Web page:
At their best Vampires affect us because they show us something we can never have: eternal life. Along with that they take some of the blame and guilt out of the primordial impetus we all get from time to time to succumb to the violent tendencies buried within our lizard brains. Vampires kill because they have to. Whether they feel guilt over it adds to the kind of vampire story we’re in or telling. In The Children’s Vampire Hunting Brigade the ‘pires feel no remorse for their crimes and thus make outstanding spoils for the very realistic, very relatable human characters who, aside from the adventure they are thrust into, have lives and families outside the battle with the underworld. This makes the series one of my favorite to join the ‘vampire genre’ in quite some time. I absolutely recommend this to fans of Buffy, Angel, or anyone who used to love blood suckers but, like myself, became disinterested when they began to shop at H&M.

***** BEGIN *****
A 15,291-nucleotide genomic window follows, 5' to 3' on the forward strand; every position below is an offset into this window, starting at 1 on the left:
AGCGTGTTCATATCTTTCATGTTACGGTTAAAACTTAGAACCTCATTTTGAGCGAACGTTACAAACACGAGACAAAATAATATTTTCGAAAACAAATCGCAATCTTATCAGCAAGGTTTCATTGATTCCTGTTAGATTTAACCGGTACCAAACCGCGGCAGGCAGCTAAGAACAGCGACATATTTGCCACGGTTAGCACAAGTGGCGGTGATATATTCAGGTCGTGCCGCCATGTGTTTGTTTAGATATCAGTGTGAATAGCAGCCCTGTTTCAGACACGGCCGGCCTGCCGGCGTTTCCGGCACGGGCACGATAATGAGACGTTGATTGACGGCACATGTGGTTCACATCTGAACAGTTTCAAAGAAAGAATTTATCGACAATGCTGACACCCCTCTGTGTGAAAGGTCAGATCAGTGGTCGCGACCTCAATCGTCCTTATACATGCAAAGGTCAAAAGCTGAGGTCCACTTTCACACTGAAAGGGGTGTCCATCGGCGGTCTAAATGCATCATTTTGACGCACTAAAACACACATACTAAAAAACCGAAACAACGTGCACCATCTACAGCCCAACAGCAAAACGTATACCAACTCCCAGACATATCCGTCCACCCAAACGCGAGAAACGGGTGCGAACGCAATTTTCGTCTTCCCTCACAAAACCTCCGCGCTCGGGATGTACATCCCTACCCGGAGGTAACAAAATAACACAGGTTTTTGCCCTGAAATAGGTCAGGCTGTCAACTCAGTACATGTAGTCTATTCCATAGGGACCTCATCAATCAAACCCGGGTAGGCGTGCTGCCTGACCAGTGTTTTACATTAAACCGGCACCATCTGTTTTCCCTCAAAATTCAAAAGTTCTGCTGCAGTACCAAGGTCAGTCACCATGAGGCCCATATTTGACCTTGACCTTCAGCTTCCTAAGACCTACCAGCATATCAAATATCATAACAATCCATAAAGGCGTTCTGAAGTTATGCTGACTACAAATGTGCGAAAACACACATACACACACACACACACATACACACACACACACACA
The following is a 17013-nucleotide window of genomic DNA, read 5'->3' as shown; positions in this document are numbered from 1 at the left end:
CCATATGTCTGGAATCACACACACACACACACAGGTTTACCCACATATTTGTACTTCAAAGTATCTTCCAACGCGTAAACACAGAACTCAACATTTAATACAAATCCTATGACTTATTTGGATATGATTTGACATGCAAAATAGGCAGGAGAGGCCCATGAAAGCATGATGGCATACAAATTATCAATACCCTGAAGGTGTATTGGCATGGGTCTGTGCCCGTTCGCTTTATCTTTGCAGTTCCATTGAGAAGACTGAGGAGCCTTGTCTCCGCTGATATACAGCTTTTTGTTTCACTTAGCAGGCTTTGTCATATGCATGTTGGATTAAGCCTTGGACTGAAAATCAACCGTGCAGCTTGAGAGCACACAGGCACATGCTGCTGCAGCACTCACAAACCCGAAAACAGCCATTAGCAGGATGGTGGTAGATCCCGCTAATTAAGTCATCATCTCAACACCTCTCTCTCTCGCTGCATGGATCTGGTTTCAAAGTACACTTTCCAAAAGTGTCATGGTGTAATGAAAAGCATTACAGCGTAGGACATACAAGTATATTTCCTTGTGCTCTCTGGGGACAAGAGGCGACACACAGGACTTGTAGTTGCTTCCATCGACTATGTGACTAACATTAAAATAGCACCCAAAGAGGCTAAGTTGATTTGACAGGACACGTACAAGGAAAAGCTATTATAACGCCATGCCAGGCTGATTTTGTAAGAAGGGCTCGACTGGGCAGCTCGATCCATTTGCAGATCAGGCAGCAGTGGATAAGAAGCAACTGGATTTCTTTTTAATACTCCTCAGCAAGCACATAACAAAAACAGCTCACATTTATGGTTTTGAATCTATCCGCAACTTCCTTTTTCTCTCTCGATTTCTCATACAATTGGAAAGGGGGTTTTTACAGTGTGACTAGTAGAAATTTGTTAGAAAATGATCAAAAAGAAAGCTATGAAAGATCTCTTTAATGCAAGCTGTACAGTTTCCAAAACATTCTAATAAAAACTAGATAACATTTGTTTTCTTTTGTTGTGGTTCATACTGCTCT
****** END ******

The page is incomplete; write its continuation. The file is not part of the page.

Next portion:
The Children’s Vampire Hunting Brigade is published by Creator’s Edge Press and is available at The Comics Bug Manhattan Beach, Golden Apple Comics, and Meltdown Comics. On the web you can order them directly from Creatorsedgepress.com. There are also versions of issue 1-4 available at Comixology and drivethrucomics.com has volume 1 and 2 available for download. Amazon is in there too and finally, you can read some of volume 1 online for free currently at cvhb.net!

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Can’t find a comic shop? You can always use old reliable Comic Shop Locator at 1-800-COMIC-BOOK. Or you can take some of my recommendations. If you live in the greater Chicagoland area I recommend any of the wonderful four locations of Amazing Fantasy Books. In Los Angeles it’s The Comic Bug. Las Vegas it’s Alternate Reality Comics. San Francisco? Try the Isotope Comic Lounge and if you happen to venture a little further North I’d say you have to visit The Escapist Comic Book Store in Berkley (with the wonderful Dark Carnival Books next door and owned by the same folks). Read on!!!

Shawn C Baker

Shawn C Baker

Shawn lives in Los Angeles where he co-hosts Drinking w/ Comics, writes screenplays and fiction and has been known to drink quite a bit of beer. Good beer.